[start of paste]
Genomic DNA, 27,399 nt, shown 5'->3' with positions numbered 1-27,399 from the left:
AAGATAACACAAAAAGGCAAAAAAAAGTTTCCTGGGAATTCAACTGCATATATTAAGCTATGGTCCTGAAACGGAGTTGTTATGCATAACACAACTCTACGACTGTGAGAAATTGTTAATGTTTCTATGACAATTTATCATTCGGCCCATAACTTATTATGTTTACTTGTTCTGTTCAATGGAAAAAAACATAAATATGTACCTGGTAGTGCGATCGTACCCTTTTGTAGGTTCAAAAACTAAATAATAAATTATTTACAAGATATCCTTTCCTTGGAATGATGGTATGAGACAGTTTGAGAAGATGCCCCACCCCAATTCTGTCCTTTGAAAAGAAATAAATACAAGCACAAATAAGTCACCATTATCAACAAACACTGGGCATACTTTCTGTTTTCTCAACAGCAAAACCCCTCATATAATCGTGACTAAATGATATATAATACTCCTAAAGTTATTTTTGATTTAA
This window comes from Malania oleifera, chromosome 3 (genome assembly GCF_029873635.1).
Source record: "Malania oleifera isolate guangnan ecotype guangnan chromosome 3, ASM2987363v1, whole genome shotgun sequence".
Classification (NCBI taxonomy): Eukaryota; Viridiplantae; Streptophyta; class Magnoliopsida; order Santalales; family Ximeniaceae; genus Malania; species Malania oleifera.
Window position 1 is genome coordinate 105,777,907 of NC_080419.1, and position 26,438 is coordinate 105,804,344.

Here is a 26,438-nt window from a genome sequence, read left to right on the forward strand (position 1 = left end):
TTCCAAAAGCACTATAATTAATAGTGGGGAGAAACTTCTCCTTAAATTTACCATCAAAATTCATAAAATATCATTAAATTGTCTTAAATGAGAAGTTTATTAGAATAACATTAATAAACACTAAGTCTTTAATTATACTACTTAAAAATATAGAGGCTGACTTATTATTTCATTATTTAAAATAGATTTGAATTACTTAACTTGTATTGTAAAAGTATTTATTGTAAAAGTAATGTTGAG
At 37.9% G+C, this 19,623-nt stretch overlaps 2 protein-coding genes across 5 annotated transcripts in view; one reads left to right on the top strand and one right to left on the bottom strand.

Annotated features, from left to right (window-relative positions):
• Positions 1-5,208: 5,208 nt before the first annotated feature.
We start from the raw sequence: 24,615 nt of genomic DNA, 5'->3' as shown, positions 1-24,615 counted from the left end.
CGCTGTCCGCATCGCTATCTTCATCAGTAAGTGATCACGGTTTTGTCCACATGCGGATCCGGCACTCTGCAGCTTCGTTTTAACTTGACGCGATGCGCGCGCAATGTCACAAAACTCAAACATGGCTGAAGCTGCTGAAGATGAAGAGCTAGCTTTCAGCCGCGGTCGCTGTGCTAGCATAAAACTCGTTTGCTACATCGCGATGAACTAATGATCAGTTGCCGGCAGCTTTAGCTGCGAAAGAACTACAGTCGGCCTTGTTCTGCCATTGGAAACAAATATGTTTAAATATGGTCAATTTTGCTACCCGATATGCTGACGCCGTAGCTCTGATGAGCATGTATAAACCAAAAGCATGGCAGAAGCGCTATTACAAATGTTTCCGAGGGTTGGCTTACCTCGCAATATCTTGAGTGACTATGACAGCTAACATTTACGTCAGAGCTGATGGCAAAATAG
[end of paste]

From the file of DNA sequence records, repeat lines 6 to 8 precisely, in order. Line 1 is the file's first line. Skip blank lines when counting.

Window position 1 is genome coordinate 105,777,907 of NC_080419.1, and position 26,438 is coordinate 105,804,344.

Here is a 26,438-nt window from a genome sequence, read left to right on the forward strand (position 1 = left end):
TTCCAAAAGCACTATAATTAATAGTGGGGAGAAACTTCTCCTTAAATTTACCATCAAAATTCATAAAATATCATTAAATTGTCTTAAATGAGAAGTTTATTAGAATAACATTAATAAACACTAAGTCTTTAATTATACTACTTAAAAATATAGAGGCTGACTTATTATTTCATTATTTAAAATAGATTTGAATTACTTAACTTGTATTGTAAAAGTATTTATTGTAAAAGTAATGTTGAG